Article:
Moreover, as the rate of technological change accelerated, skill requirements were continually changing, as do international markets, so the incumbent supplier might lose the market and have to lay off workers. Both impact on work practices. The jobs-for-life and a skills-for-life approach of the past has become obsolete. Today’s workers can find themselves involuntarily redundant with a likelihood of a period of unintended unemployment, unlike the 1950s.
The, perhaps unpalatable, fact is that an economy which is engaged in the globalised economy of the world is going to be subject to greater dynamic change and shocks than one which insulates itself. On the positive side, the globally connected economy is also going to produce a higher material standard of living. New Zealand chose the option of greater insecurity and higher incomes. The challenge becomes that as the labour market becomes more dynamic, the extent to which greater protection can be afforded to poorer workers.
Taxing for the Welfare State
Given the increased turbulence in the labour market from the late 1960s, we might expect the spending provisions of the welfare state to change and increase to compensate for the insecurity. But other changes were creating additional demands for spending so that, arguably, the welfare state today provides less of certain sorts of security than it did fifty years ago, primarily because of the difficulty of funding all the demands.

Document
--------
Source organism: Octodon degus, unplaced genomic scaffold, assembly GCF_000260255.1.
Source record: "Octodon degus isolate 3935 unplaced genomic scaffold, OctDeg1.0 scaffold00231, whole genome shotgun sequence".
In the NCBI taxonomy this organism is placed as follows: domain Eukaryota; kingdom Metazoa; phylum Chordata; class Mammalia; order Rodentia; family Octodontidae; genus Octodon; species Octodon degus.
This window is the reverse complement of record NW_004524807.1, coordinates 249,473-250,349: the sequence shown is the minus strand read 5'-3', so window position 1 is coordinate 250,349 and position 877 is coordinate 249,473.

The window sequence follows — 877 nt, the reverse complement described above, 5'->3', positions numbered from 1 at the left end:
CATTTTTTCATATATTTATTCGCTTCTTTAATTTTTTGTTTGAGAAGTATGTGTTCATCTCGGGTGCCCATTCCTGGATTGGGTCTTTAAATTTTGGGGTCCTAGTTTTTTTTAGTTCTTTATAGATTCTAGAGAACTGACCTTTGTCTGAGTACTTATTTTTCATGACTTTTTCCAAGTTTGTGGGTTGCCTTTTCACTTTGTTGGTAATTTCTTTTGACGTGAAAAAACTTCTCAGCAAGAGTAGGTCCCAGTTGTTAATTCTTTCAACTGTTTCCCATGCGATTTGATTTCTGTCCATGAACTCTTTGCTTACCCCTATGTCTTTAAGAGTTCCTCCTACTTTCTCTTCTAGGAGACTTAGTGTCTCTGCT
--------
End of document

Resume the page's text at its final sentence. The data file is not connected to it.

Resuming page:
Many of the other expenditure pressures have already been mentioned: longer education (it is more expensive at the older end); the aging population (which has been politically more effective at ensuring its share of national income); healthcare, which is getting increasingly more expensive as its technological possibilities expand; and the needs of increasing diversity.
If in the 1950s the welfare state took up just over a fifth of central government spending today it takes up nearer three fifths (although changes in measurement practices make exact comparisons difficult). Despite reductions in some other components of state spending, the rise in welfare spending has meant there has been a rise in tax revenue as a proportion of national income, and hence of tax rates.